Thursday, February 11, 2010

The Diversification Lie

Whenever and wherever investment strategies are the topic of discussion, sure as the sun sets in the West, somebody will open their yap about the need to be diversified, of not having all of your eggs in one basket, of segmenting your portfolio to match your investment style and other such sage advice, all of which serves to increase trading activity, market liquidity, but mostly, the size of your broker's monthly commission check.

Unless you are sufficiently wealthy (in which case, you'd probably be in TIPS or Treasuries or another high-yielding asset class), diversifying your portfolio usually means spreading out your risk over a number of different stocks or a combination of stocks, bonds, mutual funds and money markets. All of this results in a higher transaction rate, good for the financial services industry and bad for you. It's just plain money out of your pocket, and diversification, as has been proven in bear markets and bulls, isn't a safeguard against risk, nor does it help maximize profits. At best, diversified portfolios amplify losses and reduce profitability.

What we'd all like is a couple of dead-nuts winners and no losers. Diversifying, spreading out and trading frequently only reinforces the desire to trade - or, gamble, which is exactly what it always has been and always will be - while virtually guaranteeing mediocre results. The normal result of spreading, if you're lucky, is a couple of winners, a couple of losers and an overall performance that will be somewhere close to the averages. You might as well just buy index funds or play index futures or options, forget everything about charts and fundamentals and timing and just bet one way or the other. Like any other wager, you'll win some and lose some and probably come out a loser, which is how most people doing their own trading end up.

Mediocrity is what keeps brokerages and professionals in business. Sooner or later, all those day-trading wizards burn out because, just like in Las Vegas, they can't beat the house, which on Wall Street is better known as the inside money - the very brokers who use your money to gamble and hedge against. Individual investors surely don't stand a snowball's chance in hell in today's trading environment, when stocks turn on a rumor, phrase or the whim of the inside money, so diversification only accelerates the losing process, all to the great satisfaction of the Fat Cats.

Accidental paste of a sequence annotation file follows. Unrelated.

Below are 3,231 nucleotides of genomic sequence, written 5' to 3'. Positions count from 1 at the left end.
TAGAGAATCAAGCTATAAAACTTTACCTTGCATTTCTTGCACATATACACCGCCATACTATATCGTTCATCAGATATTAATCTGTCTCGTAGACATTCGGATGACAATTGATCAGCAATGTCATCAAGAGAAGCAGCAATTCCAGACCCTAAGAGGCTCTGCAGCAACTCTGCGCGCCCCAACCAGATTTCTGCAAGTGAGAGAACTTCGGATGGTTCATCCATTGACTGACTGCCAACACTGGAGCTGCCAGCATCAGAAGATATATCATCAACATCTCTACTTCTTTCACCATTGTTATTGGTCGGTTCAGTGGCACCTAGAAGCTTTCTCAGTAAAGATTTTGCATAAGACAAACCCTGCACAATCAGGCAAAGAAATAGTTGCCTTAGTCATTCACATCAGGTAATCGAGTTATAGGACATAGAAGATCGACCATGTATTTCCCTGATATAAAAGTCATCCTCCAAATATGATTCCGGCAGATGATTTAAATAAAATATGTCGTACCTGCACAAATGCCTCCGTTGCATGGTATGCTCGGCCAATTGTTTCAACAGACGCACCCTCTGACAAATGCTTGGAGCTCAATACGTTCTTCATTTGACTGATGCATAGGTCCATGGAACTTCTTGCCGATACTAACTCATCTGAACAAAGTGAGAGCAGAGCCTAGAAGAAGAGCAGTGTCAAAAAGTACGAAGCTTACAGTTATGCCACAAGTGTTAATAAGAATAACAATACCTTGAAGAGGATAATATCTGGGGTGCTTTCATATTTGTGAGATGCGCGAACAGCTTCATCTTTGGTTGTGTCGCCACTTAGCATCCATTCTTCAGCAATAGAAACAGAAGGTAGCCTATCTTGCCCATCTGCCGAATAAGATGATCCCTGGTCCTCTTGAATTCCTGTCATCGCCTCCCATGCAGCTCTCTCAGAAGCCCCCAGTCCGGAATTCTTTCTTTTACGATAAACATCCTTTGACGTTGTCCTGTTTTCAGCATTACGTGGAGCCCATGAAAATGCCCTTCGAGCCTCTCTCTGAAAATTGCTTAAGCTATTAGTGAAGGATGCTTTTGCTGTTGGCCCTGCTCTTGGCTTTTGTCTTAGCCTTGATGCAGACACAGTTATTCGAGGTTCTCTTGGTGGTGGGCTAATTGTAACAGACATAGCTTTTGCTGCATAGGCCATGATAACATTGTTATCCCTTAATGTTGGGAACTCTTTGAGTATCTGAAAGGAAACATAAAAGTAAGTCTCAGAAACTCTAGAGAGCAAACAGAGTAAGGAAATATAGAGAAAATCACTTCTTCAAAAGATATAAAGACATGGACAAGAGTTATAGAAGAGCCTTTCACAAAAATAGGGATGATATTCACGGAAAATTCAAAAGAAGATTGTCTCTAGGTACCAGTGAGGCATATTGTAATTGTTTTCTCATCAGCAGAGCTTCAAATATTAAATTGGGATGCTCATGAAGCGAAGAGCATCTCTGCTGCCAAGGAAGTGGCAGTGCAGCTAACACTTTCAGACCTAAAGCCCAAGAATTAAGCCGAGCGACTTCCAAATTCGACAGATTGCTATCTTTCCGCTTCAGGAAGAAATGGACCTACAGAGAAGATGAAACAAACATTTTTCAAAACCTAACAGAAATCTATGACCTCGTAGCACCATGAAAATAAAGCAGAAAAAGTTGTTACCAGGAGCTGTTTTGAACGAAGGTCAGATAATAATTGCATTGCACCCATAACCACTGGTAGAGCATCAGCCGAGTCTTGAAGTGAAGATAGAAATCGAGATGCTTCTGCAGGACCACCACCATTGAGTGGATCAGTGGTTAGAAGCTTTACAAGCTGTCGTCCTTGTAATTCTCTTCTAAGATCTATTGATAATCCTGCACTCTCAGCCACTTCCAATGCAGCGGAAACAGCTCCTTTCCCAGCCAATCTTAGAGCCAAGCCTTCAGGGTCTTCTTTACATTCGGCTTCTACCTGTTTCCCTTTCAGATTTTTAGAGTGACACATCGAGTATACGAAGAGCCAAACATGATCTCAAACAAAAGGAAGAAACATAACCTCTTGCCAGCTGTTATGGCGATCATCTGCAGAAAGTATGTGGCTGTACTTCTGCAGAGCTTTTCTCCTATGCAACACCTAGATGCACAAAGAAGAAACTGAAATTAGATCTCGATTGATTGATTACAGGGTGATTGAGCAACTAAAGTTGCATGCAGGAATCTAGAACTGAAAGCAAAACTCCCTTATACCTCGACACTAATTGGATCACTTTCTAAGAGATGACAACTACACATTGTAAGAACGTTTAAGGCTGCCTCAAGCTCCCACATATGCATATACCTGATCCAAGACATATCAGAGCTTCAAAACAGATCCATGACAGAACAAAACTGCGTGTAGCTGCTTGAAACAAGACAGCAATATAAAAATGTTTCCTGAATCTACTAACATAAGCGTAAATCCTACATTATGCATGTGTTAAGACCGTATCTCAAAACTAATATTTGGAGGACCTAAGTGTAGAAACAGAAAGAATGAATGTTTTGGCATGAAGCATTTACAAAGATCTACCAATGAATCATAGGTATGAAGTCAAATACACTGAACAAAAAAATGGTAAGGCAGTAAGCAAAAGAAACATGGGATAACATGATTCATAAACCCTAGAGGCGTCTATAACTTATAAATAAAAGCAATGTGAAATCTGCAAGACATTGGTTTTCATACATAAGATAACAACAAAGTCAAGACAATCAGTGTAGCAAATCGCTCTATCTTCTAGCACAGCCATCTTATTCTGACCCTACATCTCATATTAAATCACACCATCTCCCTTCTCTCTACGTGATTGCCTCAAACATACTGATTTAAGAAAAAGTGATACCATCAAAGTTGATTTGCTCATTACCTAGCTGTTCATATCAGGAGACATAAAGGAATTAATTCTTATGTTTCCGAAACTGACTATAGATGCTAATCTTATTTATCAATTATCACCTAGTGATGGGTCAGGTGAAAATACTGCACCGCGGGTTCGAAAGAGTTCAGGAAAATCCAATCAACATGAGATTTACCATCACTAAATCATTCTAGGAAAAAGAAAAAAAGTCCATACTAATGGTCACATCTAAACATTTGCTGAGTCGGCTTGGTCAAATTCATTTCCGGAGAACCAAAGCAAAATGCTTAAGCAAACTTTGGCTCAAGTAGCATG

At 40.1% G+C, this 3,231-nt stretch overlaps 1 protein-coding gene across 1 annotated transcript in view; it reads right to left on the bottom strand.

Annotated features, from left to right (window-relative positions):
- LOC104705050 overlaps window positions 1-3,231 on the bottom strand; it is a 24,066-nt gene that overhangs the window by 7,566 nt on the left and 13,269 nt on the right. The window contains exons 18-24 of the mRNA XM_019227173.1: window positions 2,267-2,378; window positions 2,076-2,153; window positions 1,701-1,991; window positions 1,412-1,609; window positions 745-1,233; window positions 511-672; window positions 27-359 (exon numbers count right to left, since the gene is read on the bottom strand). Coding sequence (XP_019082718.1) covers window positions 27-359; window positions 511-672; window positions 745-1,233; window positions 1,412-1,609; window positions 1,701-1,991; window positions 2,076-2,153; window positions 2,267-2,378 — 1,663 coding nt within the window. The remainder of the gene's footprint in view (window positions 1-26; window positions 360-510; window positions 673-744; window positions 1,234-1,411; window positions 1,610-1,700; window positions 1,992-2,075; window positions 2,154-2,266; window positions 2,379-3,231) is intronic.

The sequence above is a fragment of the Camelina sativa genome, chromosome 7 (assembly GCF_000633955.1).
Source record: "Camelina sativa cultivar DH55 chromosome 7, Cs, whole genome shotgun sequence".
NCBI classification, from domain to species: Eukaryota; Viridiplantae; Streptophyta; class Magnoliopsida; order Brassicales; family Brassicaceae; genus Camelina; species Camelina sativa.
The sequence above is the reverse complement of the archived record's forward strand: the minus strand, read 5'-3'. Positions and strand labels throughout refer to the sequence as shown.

The only way to win in stocks, just like gambling, is to make large, smart moves and make them as infrequently as possible. Buy and hold is still a viable strategy, but the trick is knowing not only what to buy, but when, and when to get out. A single big winner is still the best strategy. All the diversification talk is pure bunk, made for fools who think they're actually "investing."

Get real. Save your money. In a sock. When you've got $100,000, think about how badly you'd feel losing 10 or 20% of it, or more. You'll forget investing and go back to saving. Believe me, I spent years analyzing stocks, markets, investments, the economy and more, and I WON'T PUT A PLUGGED NICKEL INTO STOCKS, mostly because I know the pros still have a huge edge.

Think it over. Do you have 8 to 10 hours a day to plot your moves and act upon them? Do you have other people backing you who will support your trades with trades of their own? Do you have huge sums of money to hedge and cause market runs and momentum shifts? Obviously not.

A case in point is today's rally, yesterday's decline, the rally the day before, the sharp drop the day before that. do you have the stomach for that kind of volatility? Up one minute and down the next? I didn't think so.

Dow 10,144.19, +105.81 (1.05%)
NASDAQ 2,177.41, +29.54 (1.38%)
S&P 500 1,078.47, +10.34 (0.97%)
NYSE Composite 6,898.72, +79.60 (1.17%

Advancing issues beat back decliners, 4874-1598 (3-1); 140 new highs, 65 new lows, still not enough of a spread to call any change in direction. Volume was average.

NYSE Volume 5,165,277,500
NASDAQ Volume 2,149,687,500

Stocks remain in a consolidation phase around Dow 10,000, which could last a few more weeks before a breakdown occurs. Upside potential remains weak due to current economic conditions.

Commodities caught some fire on Thursday, though oil was down 2 cents, to $75.28. Gold added $18.90, to $1,095.20. Silver ended 29 cents higher, at $15.59.

Unless tomorrow is a huge day to the downside, stocks are on track for a winning week, which would end a string of four straight losers. That's a bet worth taking. The only other week stocks finished higher in 2010 was the first week of the year.

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